If you’re an SBA lender–particularly one making a market in 504/CDC loans, October may be an important month of “do or die,” as the life support for the CREED Act of 2015 is looking dire. Why October? Speculation is swirling that like the continuing resolution passed a couple days ago to keep the government’s lights on for 60 more days, John Boehner’s last month in Congress may be the only hope for striking any grand bargains for a while. Afterwards, we may be in for another long winter of discontent on Capitol Hill.
The Commercial Real Estate and Economic Development (CREED) Act was introduced by Sen. Jeanne Shaheen (D-NH) in April to amend the Small Business Jobs Act of 2010 by repealing the expiration of the authority of SBA to extend 504/CDC loans to refinance CRE loans. Originally a part of the small business finance stimulus toolkit to boost economic recovery, inexplicably the authority for this provision was only granted for two years.
SBA took too long to issue rules for using the refinance authority, and effectively the product was available to the SBA industry for less than eighteen months. During that period, it was widely used and 504 volume finished FY 2012 at $6.45 billion, but has fallen off sharply since.
Next week AdviceOnLoan will publish the final 2015 results for SBA lending programs
Since expiration, NADCO and 504 supporters have been trying to convince Congress to reinstate refinance privileges, but those efforts largely fell on deaf ears. Congress has been deadlocked since control of the House turned to Republicans in midterm 2011 elections, when more than 50 incoming freshman identified with the Tea Party coalition, a mix of extreme conservatives, anti-business and libertarian politicians.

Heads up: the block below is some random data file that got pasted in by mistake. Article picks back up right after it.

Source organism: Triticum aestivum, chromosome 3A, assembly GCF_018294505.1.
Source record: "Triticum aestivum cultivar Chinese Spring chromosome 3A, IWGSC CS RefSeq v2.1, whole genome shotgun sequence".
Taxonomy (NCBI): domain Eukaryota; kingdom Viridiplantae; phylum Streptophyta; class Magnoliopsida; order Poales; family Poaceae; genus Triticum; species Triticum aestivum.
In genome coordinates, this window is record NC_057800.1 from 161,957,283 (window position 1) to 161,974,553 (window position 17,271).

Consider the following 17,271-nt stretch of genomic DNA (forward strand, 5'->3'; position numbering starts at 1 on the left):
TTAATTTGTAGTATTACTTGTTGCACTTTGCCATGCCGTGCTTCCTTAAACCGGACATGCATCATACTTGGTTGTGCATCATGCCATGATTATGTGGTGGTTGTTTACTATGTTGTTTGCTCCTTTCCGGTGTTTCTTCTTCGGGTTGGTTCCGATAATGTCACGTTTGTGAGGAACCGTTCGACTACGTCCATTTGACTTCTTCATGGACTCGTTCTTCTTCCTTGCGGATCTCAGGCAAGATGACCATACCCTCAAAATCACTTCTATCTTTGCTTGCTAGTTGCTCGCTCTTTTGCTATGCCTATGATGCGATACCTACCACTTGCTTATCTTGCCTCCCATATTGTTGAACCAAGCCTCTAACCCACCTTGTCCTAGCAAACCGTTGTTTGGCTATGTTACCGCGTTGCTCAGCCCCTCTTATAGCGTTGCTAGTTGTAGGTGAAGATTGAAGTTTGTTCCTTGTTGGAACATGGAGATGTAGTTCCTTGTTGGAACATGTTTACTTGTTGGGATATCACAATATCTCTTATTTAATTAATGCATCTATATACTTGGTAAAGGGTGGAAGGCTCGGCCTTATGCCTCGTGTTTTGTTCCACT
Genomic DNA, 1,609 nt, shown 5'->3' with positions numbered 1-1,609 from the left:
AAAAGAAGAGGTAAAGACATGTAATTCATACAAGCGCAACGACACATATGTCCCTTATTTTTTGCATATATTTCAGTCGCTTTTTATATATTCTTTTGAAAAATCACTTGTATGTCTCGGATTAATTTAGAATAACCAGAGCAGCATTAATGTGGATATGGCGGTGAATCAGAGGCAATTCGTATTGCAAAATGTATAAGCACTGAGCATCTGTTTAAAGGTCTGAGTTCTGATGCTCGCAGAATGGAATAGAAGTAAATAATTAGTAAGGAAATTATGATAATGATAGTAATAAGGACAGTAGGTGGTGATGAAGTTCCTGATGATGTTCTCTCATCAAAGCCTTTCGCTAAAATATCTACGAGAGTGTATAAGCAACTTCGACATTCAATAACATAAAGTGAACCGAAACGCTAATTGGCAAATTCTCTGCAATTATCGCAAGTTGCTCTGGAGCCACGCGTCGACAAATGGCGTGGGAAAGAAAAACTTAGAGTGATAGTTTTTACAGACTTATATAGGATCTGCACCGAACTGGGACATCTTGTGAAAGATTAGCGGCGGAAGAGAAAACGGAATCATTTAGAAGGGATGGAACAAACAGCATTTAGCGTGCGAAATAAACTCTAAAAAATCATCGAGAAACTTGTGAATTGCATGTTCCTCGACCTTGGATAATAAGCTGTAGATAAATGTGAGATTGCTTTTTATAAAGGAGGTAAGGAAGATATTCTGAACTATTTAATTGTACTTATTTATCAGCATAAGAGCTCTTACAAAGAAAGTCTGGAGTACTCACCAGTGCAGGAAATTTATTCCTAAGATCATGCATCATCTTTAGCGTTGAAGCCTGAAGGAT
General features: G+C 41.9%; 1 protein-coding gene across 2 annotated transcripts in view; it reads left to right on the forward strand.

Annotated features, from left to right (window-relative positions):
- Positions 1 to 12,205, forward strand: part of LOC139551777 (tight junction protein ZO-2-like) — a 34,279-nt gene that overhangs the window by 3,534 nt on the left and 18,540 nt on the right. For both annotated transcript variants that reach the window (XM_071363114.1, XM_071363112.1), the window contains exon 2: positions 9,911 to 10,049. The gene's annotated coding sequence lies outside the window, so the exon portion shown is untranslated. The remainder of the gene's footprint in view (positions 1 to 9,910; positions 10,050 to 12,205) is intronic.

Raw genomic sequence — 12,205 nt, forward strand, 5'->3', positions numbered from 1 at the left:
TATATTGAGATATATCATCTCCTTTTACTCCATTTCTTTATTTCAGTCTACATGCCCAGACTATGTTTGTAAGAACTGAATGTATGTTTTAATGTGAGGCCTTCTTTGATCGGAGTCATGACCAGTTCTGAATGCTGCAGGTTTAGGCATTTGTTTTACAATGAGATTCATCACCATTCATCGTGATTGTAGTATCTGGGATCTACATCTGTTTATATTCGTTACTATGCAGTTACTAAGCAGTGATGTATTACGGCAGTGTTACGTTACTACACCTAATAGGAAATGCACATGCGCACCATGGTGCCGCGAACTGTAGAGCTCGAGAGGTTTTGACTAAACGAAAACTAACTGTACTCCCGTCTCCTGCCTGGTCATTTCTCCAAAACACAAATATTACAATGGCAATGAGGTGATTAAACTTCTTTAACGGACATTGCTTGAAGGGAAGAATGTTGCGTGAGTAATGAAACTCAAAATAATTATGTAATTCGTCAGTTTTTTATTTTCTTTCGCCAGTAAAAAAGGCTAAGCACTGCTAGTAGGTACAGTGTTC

The CREED Act picked up seven bi-partisan co-sponsors (three Republicans and four Democrats) ahead of sailing through the Senate Committee on Small Business and Entrepreneurship in early June, with no amendments. It’s been sitting on the Senate calendar ever since.
A companion bill was filed in the House by Rep. Judy Chu (D-CA) in early May, and has languished without being brought up yet before the House Small Business Committee, chaired by Jeb Hensarling (R-TX), who’s also bottled up legislation to renew the Ex-Im Bank’s charter. The latter bill is known to be supported by a bipartisan majority of the House. Chu’s bill drew an impressive 26 co-sponsor’s, but tellingly, they’re all Democrats.
So why is October important to 504 lenders? It’s very likely that should outgoing Speaker Boehner decide to clear the decks of unfinished and needed national business, this bill could very well get to the House floor for a vote.
If not, it will likely be toast until at least until 2017.
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